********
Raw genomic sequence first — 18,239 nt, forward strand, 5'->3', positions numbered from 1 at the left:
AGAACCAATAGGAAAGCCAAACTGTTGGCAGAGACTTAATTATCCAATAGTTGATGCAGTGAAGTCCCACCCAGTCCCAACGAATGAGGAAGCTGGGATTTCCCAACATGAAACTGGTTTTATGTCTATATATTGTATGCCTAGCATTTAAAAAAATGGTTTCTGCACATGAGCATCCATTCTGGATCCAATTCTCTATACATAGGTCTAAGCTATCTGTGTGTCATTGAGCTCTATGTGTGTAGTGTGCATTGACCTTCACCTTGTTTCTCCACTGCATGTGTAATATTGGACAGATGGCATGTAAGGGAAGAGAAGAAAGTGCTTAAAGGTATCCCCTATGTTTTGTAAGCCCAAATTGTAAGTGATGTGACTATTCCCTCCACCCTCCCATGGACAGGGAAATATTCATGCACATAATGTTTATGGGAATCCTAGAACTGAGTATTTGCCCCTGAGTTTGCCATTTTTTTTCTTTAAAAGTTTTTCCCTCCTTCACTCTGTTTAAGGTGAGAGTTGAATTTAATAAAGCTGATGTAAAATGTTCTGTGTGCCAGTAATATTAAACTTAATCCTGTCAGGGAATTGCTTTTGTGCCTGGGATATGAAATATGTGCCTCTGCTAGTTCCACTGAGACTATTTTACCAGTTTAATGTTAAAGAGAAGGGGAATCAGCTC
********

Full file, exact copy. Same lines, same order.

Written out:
Raw genomic sequence first — 18,239 nt, forward strand, 5'->3', positions numbered from 1 at the left:
AGAACCAATAGGAAAGCCAAACTGTTGGCAGAGACTTAATTATCCAATAGTTGATGCAGTGAAGTCCCACCCAGTCCCAACGAATGAGGAAGCTGGGATTTCCCAACATGAAACTGGTTTTATGTCTATATATTGTATGCCTAGCATTTAAAAAAATGGTTTCTGCACATGAGCATCCATTCTGGATCCAATTCTCTATACATAGGTCTAAGCTATCTGTGTGTCATTGAGCTCTATGTGTGTAGTGTGCATTGACCTTCACCTTGTTTCTCCACTGCATGTGTAATATTGGACAGATGGCATGTAAGGGAAGAGAAGAAAGTGCTTAAAGGTATCCCCTATGTTTTGTAAGCCCAAATTGTAAGTGATGTGACTATTCCCTCCACCCTCCCATGGACAGGGAAATATTCATGCACATAATGTTTATGGGAATCCTAGAACTGAGTATTTGCCCCTGAGTTTGCCATTTTTTTTCTTTAAAAGTTTTTCCCTCCTTCACTCTGTTTAAGGTGAGAGTTGAATTTAATAAAGCTGATGTAAAATGTTCTGTGTGCCAGTAATATTAAACTTAATCCTGTCAGGGAATTGCTTTTGTGCCTGGGATATGAAATATGTGCCTCTGCTAGTTCCACTGAGACTATTTTACCAGTTTAATGTTAAAGAGAAGGGGAATCAGCTC